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A few words about Besançon…

Besançon is the birth place of a certain number of famous people. One finds, amongst others, Charles Fourier (1772-1837), Charles Nodier (1780-1844), Victor Hugo (1802-1885), Pierre-Joseph Proudhon (1809-1865) and the Lumière brothers (Auguste & Louis,1862-1954; 1864-1948), Tristan Bernard (1866-1947)…

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Besançon (français):çon

Besançon (English):çon

The river which runs through Besançon is called the Doubs (like the Département of which it is the capital). The origin of the word 'Doubs' is the Gaulish word for 'black' ('dubus'). Besançon was inhabited by a Gaulish tribe (the Sequanes), first allied to Julius Caesar before embracing the Gaulish rebel Vercingétorix's cause. There are a series of Roman remains in the city, as Caesar's troops invaded Besançon and settled there in circa 60 BC; amongst them are the ‘Porte Noire' and the Roman ruins of Square Castan, part of a Roman road a few kilometres away from Besançon and a series of mosaics (some in the Musée des Beaux-Arts and some in situ, rue d'Alsace, for example, or in the University building). The square shape of the city is also a Roman legacy. The name Besançon is first mentioned by Julius Caesar in De Bello Gallico where he talks about « Vesontio, the capital of the Sequanes ».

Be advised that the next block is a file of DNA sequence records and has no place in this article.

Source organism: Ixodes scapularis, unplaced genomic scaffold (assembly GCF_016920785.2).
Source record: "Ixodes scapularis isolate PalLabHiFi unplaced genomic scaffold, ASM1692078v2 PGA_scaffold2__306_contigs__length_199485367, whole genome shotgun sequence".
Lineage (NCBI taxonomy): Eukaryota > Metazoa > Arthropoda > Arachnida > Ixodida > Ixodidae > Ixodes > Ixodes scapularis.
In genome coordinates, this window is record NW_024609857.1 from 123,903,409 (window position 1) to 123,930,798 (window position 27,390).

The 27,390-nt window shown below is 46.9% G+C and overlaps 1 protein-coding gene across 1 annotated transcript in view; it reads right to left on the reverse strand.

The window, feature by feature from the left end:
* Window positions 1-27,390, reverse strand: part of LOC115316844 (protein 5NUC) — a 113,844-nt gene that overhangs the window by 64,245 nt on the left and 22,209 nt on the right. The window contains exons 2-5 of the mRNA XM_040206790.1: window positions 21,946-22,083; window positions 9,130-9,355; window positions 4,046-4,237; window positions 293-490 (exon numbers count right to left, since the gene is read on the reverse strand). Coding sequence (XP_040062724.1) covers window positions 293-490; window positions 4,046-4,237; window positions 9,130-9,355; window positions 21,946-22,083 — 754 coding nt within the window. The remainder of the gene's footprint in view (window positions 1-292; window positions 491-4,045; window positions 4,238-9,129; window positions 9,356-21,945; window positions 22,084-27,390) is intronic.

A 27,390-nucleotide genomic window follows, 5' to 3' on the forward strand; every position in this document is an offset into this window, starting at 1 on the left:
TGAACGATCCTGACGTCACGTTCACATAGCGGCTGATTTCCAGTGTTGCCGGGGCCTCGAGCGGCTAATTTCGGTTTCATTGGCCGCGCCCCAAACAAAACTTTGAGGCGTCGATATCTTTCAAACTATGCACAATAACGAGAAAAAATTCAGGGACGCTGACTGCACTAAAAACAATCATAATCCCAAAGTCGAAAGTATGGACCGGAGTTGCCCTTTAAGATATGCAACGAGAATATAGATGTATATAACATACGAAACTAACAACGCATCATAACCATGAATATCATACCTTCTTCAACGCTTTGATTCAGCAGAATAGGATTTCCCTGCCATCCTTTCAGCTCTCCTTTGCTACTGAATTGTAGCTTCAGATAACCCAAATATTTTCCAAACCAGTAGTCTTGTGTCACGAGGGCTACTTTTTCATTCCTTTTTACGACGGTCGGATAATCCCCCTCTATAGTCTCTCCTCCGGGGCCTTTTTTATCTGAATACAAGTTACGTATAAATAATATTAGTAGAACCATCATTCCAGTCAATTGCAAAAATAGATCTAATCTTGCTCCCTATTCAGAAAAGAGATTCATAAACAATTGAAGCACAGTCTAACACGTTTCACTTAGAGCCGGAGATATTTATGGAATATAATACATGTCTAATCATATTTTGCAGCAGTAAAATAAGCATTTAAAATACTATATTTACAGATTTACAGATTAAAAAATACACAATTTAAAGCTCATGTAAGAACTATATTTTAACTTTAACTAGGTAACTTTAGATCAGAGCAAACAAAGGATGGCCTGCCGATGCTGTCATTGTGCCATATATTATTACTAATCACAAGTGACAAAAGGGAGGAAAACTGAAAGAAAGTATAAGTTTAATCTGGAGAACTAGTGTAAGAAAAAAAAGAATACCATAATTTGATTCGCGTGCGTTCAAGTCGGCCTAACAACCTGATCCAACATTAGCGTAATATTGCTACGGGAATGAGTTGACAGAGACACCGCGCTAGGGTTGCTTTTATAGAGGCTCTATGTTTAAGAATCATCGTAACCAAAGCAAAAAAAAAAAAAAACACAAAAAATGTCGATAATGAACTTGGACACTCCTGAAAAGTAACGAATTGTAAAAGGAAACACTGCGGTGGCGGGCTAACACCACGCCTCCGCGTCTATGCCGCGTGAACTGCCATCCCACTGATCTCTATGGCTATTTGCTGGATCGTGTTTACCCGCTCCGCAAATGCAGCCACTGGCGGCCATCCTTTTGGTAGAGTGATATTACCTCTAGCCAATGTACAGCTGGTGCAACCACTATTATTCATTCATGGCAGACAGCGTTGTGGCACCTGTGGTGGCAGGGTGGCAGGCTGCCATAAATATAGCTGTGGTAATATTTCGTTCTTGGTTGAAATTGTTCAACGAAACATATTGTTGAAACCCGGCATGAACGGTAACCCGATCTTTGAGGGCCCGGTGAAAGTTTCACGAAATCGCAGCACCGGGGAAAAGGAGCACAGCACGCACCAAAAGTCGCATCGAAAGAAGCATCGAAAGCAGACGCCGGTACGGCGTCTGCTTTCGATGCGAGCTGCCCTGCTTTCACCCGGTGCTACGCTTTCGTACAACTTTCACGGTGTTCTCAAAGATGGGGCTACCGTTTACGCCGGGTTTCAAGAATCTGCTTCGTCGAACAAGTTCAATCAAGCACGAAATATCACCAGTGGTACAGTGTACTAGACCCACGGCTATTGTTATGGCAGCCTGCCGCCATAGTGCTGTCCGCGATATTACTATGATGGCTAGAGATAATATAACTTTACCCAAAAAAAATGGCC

There are nowadays 117,000 people living in Besançon. It is a University town with roughly 18,000 students (in 2011-12). Besançon was nicknamed 'the beautiful sleepy woman' by the local author Charles Nodier in the XIXth century. It has also held the title of 'First Green city of France' and, since 1986, 'Town of Art and History'.

TheVauban Fortress on the hill was made a UNESCO World Heritage site in 2008.

Around Besançon :

Ornans ( birth place of Gustave Courbet, a small town with an impressive 'Musée Courbet' (

  • Ledoux, made a UNESCO World Heritage site in 1982.